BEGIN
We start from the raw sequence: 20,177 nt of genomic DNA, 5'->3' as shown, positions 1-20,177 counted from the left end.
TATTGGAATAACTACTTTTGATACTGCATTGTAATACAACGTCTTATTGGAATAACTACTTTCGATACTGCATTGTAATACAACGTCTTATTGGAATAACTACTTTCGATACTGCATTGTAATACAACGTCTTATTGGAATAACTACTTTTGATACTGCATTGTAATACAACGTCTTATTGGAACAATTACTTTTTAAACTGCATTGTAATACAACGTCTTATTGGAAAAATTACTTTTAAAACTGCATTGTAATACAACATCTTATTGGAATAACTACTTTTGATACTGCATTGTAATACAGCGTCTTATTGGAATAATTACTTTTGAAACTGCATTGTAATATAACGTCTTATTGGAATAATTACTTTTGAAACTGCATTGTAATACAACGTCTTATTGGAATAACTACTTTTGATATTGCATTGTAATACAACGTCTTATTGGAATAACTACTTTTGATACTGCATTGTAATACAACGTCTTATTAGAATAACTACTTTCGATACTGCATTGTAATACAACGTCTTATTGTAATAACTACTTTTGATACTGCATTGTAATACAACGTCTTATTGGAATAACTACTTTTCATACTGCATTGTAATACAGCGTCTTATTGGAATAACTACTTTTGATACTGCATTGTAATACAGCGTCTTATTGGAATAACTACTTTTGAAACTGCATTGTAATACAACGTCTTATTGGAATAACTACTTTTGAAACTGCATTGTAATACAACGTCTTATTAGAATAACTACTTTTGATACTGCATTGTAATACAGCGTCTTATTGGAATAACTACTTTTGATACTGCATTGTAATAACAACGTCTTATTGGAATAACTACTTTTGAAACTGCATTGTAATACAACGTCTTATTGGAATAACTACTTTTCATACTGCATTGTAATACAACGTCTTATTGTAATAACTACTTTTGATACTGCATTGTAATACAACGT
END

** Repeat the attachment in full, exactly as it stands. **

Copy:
We start from the raw sequence: 20,177 nt of genomic DNA, 5'->3' as shown, positions 1-20,177 counted from the left end.
TATTGGAATAACTACTTTTGATACTGCATTGTAATACAACGTCTTATTGGAATAACTACTTTCGATACTGCATTGTAATACAACGTCTTATTGGAATAACTACTTTCGATACTGCATTGTAATACAACGTCTTATTGGAATAACTACTTTTGATACTGCATTGTAATACAACGTCTTATTGGAACAATTACTTTTTAAACTGCATTGTAATACAACGTCTTATTGGAAAAATTACTTTTAAAACTGCATTGTAATACAACATCTTATTGGAATAACTACTTTTGATACTGCATTGTAATACAGCGTCTTATTGGAATAATTACTTTTGAAACTGCATTGTAATATAACGTCTTATTGGAATAATTACTTTTGAAACTGCATTGTAATACAACGTCTTATTGGAATAACTACTTTTGATATTGCATTGTAATACAACGTCTTATTGGAATAACTACTTTTGATACTGCATTGTAATACAACGTCTTATTAGAATAACTACTTTCGATACTGCATTGTAATACAACGTCTTATTGTAATAACTACTTTTGATACTGCATTGTAATACAACGTCTTATTGGAATAACTACTTTTCATACTGCATTGTAATACAGCGTCTTATTGGAATAACTACTTTTGATACTGCATTGTAATACAGCGTCTTATTGGAATAACTACTTTTGAAACTGCATTGTAATACAACGTCTTATTGGAATAACTACTTTTGAAACTGCATTGTAATACAACGTCTTATTAGAATAACTACTTTTGATACTGCATTGTAATACAGCGTCTTATTGGAATAACTACTTTTGATACTGCATTGTAATAACAACGTCTTATTGGAATAACTACTTTTGAAACTGCATTGTAATACAACGTCTTATTGGAATAACTACTTTTCATACTGCATTGTAATACAACGTCTTATTGTAATAACTACTTTTGATACTGCATTGTAATACAACGT